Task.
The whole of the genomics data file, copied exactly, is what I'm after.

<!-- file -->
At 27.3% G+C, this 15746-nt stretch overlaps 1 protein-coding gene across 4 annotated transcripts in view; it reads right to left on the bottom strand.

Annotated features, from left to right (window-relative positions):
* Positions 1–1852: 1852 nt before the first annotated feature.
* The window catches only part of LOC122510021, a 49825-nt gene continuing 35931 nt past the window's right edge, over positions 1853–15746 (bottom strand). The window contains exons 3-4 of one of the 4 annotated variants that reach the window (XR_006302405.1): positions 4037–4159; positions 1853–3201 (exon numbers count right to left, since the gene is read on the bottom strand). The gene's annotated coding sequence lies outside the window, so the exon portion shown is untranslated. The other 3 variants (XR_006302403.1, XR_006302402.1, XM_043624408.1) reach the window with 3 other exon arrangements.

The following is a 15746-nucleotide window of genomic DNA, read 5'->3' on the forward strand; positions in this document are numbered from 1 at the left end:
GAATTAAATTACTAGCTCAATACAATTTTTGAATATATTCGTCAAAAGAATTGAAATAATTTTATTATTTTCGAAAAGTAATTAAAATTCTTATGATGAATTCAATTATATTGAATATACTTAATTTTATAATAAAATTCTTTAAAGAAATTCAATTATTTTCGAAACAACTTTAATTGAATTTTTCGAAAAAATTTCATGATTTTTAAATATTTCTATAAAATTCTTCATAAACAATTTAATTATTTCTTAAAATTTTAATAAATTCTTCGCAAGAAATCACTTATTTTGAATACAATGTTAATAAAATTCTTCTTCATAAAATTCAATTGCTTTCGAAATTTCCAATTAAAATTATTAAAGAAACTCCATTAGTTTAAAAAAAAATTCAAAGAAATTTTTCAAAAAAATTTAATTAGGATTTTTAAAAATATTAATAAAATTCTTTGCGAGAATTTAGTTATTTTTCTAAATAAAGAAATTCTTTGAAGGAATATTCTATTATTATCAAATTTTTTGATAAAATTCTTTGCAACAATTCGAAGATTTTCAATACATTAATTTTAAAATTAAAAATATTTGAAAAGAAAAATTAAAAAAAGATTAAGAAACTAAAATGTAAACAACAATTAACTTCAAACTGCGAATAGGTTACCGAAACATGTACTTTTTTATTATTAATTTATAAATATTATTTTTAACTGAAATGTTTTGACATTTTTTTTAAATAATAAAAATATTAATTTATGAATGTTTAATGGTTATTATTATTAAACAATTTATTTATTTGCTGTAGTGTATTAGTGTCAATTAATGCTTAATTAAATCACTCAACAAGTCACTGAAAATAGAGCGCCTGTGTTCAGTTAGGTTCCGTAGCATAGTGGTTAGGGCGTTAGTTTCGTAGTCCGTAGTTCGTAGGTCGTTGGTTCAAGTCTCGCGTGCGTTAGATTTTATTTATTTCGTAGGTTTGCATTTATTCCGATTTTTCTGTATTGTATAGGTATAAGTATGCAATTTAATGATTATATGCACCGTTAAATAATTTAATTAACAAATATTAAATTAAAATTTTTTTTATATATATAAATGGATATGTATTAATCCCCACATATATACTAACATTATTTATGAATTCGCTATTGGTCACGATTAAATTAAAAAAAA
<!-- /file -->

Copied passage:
At 27.3% G+C, this 15746-nt stretch overlaps 1 protein-coding gene across 4 annotated transcripts in view; it reads right to left on the bottom strand.

Annotated features, from left to right (window-relative positions):
* Positions 1–1852: 1852 nt before the first annotated feature.
* The window catches only part of LOC122510021, a 49825-nt gene continuing 35931 nt past the window's right edge, over positions 1853–15746 (bottom strand). The window contains exons 3-4 of one of the 4 annotated variants that reach the window (XR_006302405.1): positions 4037–4159; positions 1853–3201 (exon numbers count right to left, since the gene is read on the bottom strand). The gene's annotated coding sequence lies outside the window, so the exon portion shown is untranslated. The other 3 variants (XR_006302403.1, XR_006302402.1, XM_043624408.1) reach the window with 3 other exon arrangements.

The following is a 15746-nucleotide window of genomic DNA, read 5'->3' on the forward strand; positions in this document are numbered from 1 at the left end:
GAATTAAATTACTAGCTCAATACAATTTTTGAATATATTCGTCAAAAGAATTGAAATAATTTTATTATTTTCGAAAAGTAATTAAAATTCTTATGATGAATTCAATTATATTGAATATACTTAATTTTATAATAAAATTCTTTAAAGAAATTCAATTATTTTCGAAACAACTTTAATTGAATTTTTCGAAAAAATTTCATGATTTTTAAATATTTCTATAAAATTCTTCATAAACAATTTAATTATTTCTTAAAATTTTAATAAATTCTTCGCAAGAAATCACTTATTTTGAATACAATGTTAATAAAATTCTTCTTCATAAAATTCAATTGCTTTCGAAATTTCCAATTAAAATTATTAAAGAAACTCCATTAGTTTAAAAAAAAATTCAAAGAAATTTTTCAAAAAAATTTAATTAGGATTTTTAAAAATATTAATAAAATTCTTTGCGAGAATTTAGTTATTTTTCTAAATAAAGAAATTCTTTGAAGGAATATTCTATTATTATCAAATTTTTTGATAAAATTCTTTGCAACAATTCGAAGATTTTCAATACATTAATTTTAAAATTAAAAATATTTGAAAAGAAAAATTAAAAAAAGATTAAGAAACTAAAATGTAAACAACAATTAACTTCAAACTGCGAATAGGTTACCGAAACATGTACTTTTTTATTATTAATTTATAAATATTATTTTTAACTGAAATGTTTTGACATTTTTTTTAAATAATAAAAATATTAATTTATGAATGTTTAATGGTTATTATTATTAAACAATTTATTTATTTGCTGTAGTGTATTAGTGTCAATTAATGCTTAATTAAATCACTCAACAAGTCACTGAAAATAGAGCGCCTGTGTTCAGTTAGGTTCCGTAGCATAGTGGTTAGGGCGTTAGTTTCGTAGTCCGTAGTTCGTAGGTCGTTGGTTCAAGTCTCGCGTGCGTTAGATTTTATTTATTTCGTAGGTTTGCATTTATTCCGATTTTTCTGTATTGTATAGGTATAAGTATGCAATTTAATGATTATATGCACCGTTAAATAATTTAATTAACAAATATTAAATTAAAATTTTTTTTATATATATAAATGGATATGTATTAATCCCCACATATATACTAACATTATTTATGAATTCGCTATTGGTCACGATTAAATTAAAAAAAA